Fair enough. I guess along those lines, are you guys now running parallel and can you give any preliminary guidance on CECL expectations?

Huntley Garriott

We're still evaluating CECL. I feel like we're pretty far along down the path getting ready for January 1st, 2020, but nothing to share on what we think that might going to be.

Aaron Deer

Okay. And then any guidance can give just in terms of what you're looking for in terms of origination for the year or maybe now given the new strategy maybe look at in terms of balance sheet growth for the year?

Huntley Garriott

Yes. I think that's the right way to look at it, Aaron. And we, I said on the call, we think we can put add $1 billion of assets to the balance sheet this year. That comes largely from making new loans, but also we'll have increased flexibility to work with existing customers whether that's a refinance or adding new products. So but I think that's the right metric to look at and if we can put an extra $1 billion of assets on the balance sheet that's a pretty reasonable growth rate we think.

Aaron Deer

And then should we look for something similar to the fourth quarter level in terms of loan sales? I mean something around this $100 million volume or could that trend higher or lower from here? Any thoughts.

Huntley Garriott

Well, we need the government to open first. That will help. I think it's a reasonable place, right. It'll depend on a couple factors, right. How many new loans we make and the mix of that? The previous loans have become fully funded and eligible for sale. And then the market conditions will factor into that too, but we ended up of the eligible loans holding 55% that's probably a little lower than what we kind of think long-term target is. But it feels like a pretty reasonable, be a pretty reasonable place.

Aaron Deer

Okay and then related to the government shutdown. You mentioned the three areas where that is impacting Live Oak. It seems--my guess is that if the government reopened tomorrow, you guys would probably have a backlog or stuff that you can push through and still get some loan sales made before quarter end but the longer this drags out, it seems like there's a greater likelihood that it's going to impact your, at least your first quarter results. Any sense on at what point the timing of this shutdown really starts to affect your results?

Huntley Garriott

Yes. I probably put in a couple buckets, right. The first one is loan sales as you mentioned, right. And the question I think we're all still looking at here are pretty unprecedented is how many people rush to market the first year the government is open? And does it lead to inefficient pricing because some folks may be more compelled to sell than we are, right. And so we'll look at it and we'll see how the market opens up and if we're planned to sell, I'll make the couple hundred million like we did last quarter. We've still got plenty of time to do that. But you're right as the quarter compresses and more folks have more pent-up supply, we're just going to have to see how that plays out.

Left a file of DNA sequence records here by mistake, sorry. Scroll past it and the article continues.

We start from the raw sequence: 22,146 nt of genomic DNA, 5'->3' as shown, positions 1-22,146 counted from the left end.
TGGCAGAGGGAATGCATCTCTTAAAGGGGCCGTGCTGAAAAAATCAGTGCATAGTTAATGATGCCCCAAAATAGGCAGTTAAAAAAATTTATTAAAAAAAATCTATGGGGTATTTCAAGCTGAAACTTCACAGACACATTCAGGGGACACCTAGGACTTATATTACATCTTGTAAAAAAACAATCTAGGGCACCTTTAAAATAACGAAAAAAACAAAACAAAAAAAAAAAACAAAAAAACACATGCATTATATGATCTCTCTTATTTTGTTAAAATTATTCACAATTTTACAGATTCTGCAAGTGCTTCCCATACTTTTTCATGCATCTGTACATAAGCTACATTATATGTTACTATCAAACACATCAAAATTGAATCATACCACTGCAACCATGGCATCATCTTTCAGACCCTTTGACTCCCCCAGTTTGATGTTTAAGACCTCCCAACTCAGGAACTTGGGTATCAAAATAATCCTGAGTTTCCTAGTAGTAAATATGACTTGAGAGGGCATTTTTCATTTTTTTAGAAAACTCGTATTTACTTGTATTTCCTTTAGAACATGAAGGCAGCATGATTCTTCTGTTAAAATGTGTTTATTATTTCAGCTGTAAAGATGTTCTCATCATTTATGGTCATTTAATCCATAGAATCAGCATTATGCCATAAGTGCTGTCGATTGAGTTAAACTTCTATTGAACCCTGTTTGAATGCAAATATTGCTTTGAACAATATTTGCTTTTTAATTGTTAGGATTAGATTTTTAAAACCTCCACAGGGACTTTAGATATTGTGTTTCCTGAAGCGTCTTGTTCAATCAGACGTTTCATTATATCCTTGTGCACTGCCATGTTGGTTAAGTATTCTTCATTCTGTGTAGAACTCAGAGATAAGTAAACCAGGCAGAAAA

And I think the other side of things is that this goes on; does it impact our lending and our ability to commit capital to our borrowers? And we secured a lot of guarantees. We're working that through the pipeline. We're increasingly seeing opportunities to make good loans where there aren't existing guarantees in place now. We can't secure new ones, and we're evaluating those on a case-by-case basis. And there are ways that we can provide bridge financing and other things. And we're looking at all of those. That's a little more complicated than a traditional get the guarantee and move forward.

And so does that ultimately have some impact on us? Yes. But it's --we're working through it, and we're not sort of ready to call any meaningful change in the model at this point.

Aaron Deer

Okay and then just a couple last questions for Brett. Brett you mentioned to kind of use maybe the second, third quarter of last year as a guide on the operating expense run rate. Just want to confirm that I understood that correctly. And then secondly, any guidance can give on the 2019 effective tax rate expectation?

Brett Cains

Yes, sure. Starting with the expense question, yes, I think I probably just reiterate the comments I previously made. A focus on expense control is definitely top of mind here. With that being scalability, it's not so much expense reduction as it is just looking at what we built and how to scale that in the most efficient way possible. So you did hear that correctly going into the 2019 at least for the first quarter I think noninterest expense will be back in line with where Q and Q3 of 2018 were. And then potentially or likely increasing through the year from there.

As far as the tax rate goes, we're looking at, obviously, in 2018, we had a credit tax rate which is --was not for where we had indicated previously where it would be, but looking at 2019, probably something in the mid to high single digits maybe low double digits kind of in that realm.


Thank you. And that does conclude today's question-and-answer session. I would now like to turn the call to Mr. Chip Mahan, CEO.

Chip Mahan

Thanks everyone for dialing in. We'll see you next quarter.


Ladies and gentlemen, thank you for participating in today's conference. This does conclude today's program. You may all disconnect. And everyone have a great day.